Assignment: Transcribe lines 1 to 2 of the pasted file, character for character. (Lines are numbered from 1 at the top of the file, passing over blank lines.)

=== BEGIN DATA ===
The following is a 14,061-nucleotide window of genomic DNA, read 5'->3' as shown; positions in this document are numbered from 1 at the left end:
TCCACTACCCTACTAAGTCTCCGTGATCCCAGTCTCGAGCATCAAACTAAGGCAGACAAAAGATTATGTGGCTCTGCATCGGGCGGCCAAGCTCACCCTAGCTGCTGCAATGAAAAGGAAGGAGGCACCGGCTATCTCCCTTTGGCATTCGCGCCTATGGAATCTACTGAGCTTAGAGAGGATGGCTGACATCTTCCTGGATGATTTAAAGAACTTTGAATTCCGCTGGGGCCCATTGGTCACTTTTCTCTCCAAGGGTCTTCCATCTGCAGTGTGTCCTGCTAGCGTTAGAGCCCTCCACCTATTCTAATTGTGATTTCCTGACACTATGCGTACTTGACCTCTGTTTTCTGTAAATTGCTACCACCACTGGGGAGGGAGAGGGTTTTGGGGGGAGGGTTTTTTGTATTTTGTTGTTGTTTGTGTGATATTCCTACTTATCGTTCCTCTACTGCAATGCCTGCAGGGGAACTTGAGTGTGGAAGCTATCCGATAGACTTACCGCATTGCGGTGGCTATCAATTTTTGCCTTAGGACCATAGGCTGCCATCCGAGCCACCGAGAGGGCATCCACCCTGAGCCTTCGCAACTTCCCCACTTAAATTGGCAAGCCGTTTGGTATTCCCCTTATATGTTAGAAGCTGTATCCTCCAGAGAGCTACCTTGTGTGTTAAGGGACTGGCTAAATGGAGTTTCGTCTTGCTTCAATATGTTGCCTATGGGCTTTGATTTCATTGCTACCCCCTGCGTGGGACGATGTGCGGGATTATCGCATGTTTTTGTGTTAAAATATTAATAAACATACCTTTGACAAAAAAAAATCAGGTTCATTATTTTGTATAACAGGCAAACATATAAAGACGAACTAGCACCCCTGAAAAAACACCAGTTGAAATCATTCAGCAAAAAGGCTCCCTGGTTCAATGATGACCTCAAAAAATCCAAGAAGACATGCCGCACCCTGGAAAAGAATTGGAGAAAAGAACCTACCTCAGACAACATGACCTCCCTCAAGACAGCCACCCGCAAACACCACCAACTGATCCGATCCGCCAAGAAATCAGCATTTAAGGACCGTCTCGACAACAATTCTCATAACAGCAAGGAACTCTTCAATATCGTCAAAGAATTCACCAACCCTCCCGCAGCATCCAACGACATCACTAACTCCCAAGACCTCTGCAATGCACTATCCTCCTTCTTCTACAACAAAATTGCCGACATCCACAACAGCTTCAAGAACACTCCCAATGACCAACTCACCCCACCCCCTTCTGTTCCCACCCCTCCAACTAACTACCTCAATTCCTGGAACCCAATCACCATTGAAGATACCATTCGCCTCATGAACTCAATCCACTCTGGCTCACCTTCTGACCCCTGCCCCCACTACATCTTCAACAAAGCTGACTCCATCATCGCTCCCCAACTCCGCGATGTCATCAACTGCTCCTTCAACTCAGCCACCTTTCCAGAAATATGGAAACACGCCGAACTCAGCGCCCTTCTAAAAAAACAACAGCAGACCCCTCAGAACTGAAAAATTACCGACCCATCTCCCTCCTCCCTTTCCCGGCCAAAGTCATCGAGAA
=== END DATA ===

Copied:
The following is a 14,061-nucleotide window of genomic DNA, read 5'->3' as shown; positions in this document are numbered from 1 at the left end:
TCCACTACCCTACTAAGTCTCCGTGATCCCAGTCTCGAGCATCAAACTAAGGCAGACAAAAGATTATGTGGCTCTGCATCGGGCGGCCAAGCTCACCCTAGCTGCTGCAATGAAAAGGAAGGAGGCACCGGCTATCTCCCTTTGGCATTCGCGCCTATGGAATCTACTGAGCTTAGAGAGGATGGCTGACATCTTCCTGGATGATTTAAAGAACTTTGAATTCCGCTGGGGCCCATTGGTCACTTTTCTCTCCAAGGGTCTTCCATCTGCAGTGTGTCCTGCTAGCGTTAGAGCCCTCCACCTATTCTAATTGTGATTTCCTGACACTATGCGTACTTGACCTCTGTTTTCTGTAAATTGCTACCACCACTGGGGAGGGAGAGGGTTTTGGGGGGAGGGTTTTTTGTATTTTGTTGTTGTTTGTGTGATATTCCTACTTATCGTTCCTCTACTGCAATGCCTGCAGGGGAACTTGAGTGTGGAAGCTATCCGATAGACTTACCGCATTGCGGTGGCTATCAATTTTTGCCTTAGGACCATAGGCTGCCATCCGAGCCACCGAGAGGGCATCCACCCTGAGCCTTCGCAACTTCCCCACTTAAATTGGCAAGCCGTTTGGTATTCCCCTTATATGTTAGAAGCTGTATCCTCCAGAGAGCTACCTTGTGTGTTAAGGGACTGGCTAAATGGAGTTTCGTCTTGCTTCAATATGTTGCCTATGGGCTTTGATTTCATTGCTACCCCCTGCGTGGGACGATGTGCGGGATTATCGCATGTTTTTGTGTTAAAATATTAATAAACATACCTTTGACAAAAAAAAATCAGGTTCATTATTTTGTATAACAGGCAAACATATAAAGACGAACTAGCACCCCTGAAAAAACACCAGTTGAAATCATTCAGCAAAAAGGCTCCCTGGTTCAATGATGACCTCAAAAAATCCAAGAAGACATGCCGCACCCTGGAAAAGAATTGGAGAAAAGAACCTACCTCAGACAACATGACCTCCCTCAAGACAGCCACCCGCAAACACCACCAACTGATCCGATCCGCCAAGAAATCAGCATTTAAGGACCGTCTCGACAACAATTCTCATAACAGCAAGGAACTCTTCAATATCGTCAAAGAATTCACCAACCCTCCCGCAGCATCCAACGACATCACTAACTCCCAAGACCTCTGCAATGCACTATCCTCCTTCTTCTACAACAAAATTGCCGACATCCACAACAGCTTCAAGAACACTCCCAATGACCAACTCACCCCACCCCCTTCTGTTCCCACCCCTCCAACTAACTACCTCAATTCCTGGAACCCAATCACCATTGAAGATACCATTCGCCTCATGAACTCAATCCACTCTGGCTCACCTTCTGACCCCTGCCCCCACTACATCTTCAACAAAGCTGACTCCATCATCGCTCCCCAACTCCGCGATGTCATCAACTGCTCCTTCAACTCAGCCACCTTTCCAGAAATATGGAAACACGCCGAACTCAGCGCCCTTCTAAAAAAACAACAGCAGACCCCTCAGAACTGAAAAATTACCGACCCATCTCCCTCCTCCCTTTCCCGGCCAAAGTCATCGAGAA